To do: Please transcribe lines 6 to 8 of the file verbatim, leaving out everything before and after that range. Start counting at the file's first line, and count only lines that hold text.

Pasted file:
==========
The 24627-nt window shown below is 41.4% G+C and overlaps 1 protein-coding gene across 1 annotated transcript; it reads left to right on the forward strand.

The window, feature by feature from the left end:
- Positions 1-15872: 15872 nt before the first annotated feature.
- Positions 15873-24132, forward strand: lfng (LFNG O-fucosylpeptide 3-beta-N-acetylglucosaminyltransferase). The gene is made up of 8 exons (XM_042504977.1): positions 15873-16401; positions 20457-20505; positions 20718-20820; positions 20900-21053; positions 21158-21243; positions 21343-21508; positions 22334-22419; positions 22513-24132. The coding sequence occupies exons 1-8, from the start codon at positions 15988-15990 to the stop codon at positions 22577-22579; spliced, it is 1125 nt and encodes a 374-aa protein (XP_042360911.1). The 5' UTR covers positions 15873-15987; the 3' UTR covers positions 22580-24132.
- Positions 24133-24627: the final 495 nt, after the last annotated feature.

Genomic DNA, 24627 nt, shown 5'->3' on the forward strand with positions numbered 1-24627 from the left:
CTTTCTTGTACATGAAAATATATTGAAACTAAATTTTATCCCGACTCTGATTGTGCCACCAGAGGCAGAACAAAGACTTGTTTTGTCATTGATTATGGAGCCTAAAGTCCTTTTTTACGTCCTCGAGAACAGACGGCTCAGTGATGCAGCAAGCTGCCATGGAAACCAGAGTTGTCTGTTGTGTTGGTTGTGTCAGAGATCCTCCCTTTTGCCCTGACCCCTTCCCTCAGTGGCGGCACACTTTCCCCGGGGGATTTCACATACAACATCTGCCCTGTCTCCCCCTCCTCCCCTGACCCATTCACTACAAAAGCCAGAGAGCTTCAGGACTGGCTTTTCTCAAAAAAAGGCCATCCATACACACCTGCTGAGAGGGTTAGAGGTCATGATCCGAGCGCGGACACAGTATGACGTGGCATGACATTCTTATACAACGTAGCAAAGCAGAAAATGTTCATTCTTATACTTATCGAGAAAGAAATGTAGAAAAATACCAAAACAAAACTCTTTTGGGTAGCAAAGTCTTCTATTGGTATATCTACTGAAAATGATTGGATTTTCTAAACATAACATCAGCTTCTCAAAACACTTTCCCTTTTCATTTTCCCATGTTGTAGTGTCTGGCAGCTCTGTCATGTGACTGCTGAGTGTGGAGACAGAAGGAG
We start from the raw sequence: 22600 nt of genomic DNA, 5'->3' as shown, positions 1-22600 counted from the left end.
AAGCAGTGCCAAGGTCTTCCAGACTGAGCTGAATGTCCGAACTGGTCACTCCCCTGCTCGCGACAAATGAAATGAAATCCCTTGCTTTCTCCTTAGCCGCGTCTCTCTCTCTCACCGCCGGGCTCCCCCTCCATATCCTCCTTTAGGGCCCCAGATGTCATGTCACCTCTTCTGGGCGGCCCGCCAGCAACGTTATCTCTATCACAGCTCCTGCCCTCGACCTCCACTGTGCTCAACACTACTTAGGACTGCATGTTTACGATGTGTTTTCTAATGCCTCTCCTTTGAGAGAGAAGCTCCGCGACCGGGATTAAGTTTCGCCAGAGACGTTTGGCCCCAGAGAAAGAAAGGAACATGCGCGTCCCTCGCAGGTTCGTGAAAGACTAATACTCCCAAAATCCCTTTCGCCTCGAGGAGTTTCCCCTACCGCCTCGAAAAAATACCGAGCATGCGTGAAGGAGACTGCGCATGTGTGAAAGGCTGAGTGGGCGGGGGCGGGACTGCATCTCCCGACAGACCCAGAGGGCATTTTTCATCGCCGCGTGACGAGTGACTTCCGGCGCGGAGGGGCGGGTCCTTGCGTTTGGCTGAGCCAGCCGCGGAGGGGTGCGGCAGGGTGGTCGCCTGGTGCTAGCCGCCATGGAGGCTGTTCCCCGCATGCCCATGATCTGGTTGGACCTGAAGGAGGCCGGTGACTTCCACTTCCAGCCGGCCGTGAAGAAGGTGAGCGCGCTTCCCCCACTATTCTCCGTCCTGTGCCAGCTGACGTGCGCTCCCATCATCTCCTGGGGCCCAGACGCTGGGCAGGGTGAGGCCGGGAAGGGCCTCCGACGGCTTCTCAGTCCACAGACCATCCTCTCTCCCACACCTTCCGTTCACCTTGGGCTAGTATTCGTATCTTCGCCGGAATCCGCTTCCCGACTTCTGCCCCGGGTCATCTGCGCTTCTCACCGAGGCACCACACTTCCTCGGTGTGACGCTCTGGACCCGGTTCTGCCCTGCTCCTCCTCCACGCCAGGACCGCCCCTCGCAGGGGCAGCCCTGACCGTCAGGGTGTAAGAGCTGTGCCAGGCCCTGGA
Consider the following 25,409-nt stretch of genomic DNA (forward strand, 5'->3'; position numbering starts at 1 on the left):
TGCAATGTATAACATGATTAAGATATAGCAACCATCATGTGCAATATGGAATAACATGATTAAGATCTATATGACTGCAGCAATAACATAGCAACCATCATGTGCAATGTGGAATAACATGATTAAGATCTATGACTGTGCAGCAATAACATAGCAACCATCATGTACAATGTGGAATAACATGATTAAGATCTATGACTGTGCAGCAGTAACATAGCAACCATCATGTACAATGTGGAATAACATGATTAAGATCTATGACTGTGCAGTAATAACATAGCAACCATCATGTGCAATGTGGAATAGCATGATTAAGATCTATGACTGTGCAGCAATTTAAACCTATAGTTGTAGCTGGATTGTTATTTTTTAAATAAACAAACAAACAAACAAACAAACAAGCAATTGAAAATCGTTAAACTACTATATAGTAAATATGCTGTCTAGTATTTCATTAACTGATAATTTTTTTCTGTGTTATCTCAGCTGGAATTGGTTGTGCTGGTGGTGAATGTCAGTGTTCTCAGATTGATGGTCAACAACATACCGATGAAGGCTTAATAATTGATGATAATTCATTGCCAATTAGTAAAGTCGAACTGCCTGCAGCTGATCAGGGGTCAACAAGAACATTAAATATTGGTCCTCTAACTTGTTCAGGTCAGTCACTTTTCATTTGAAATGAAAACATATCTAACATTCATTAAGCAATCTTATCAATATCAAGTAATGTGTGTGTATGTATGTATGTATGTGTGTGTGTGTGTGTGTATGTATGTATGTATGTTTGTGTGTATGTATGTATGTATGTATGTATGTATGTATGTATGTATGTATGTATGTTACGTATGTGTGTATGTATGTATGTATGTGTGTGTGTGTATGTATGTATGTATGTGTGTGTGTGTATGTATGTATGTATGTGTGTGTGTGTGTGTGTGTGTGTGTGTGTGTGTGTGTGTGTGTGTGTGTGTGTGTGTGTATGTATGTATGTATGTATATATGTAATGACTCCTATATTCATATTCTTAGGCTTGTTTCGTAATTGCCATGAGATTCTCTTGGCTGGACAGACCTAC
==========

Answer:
Genomic DNA, 24627 nt, shown 5'->3' on the forward strand with positions numbered 1-24627 from the left:
CTTTCTTGTACATGAAAATATATTGAAACTAAATTTTATCCCGACTCTGATTGTGCCACCAGAGGCAGAACAAAGACTTGTTTTGTCATTGATTATGGAGCCTAAAGTCCTTTTTTACGTCCTCGAGAACAGACGGCTCAGTGATGCAGCAAGCTGCCATGGAAACCAGAGTTGTCTGTTGTGTTGGTTGTGTCAGAGATCCTCCCTTTTGCCCTGACCCCTTCCCTCAGTGGCGGCACACTTTCCCCGGGGGATTTCACATACAACATCTGCCCTGTCTCCCCCTCCTCCCCTGACCCATTCACTACAAAAGCCAGAGAGCTTCAGGACTGGCTTTTCTCAAAAAAAGGCCATCCATACACACCTGCTGAGAGGGTTAGAGGTCATGATCCGAGCGCGGACACAGTATGACGTGGCATGACATTCTTATACAACGTAGCAAAGCAGAAAATGTTCATTCTTATACTTATCGAGAAAGAAATGTAGAAAAATACCAAAACAAAACTCTTTTGGGTAGCAAAGTCTTCTATTGGTATATCTACTGAAAATGATTGGATTTTCTAAACATAACATCAGCTTCTCAAAACACTTTCCCTTTTCATTTTCCCATGTTGTAGTGTCTGGCAGCTCTGTCATGTGACTGCTGAGTGTGGAGACAGAAGGAG
We start from the raw sequence: 22600 nt of genomic DNA, 5'->3' as shown, positions 1-22600 counted from the left end.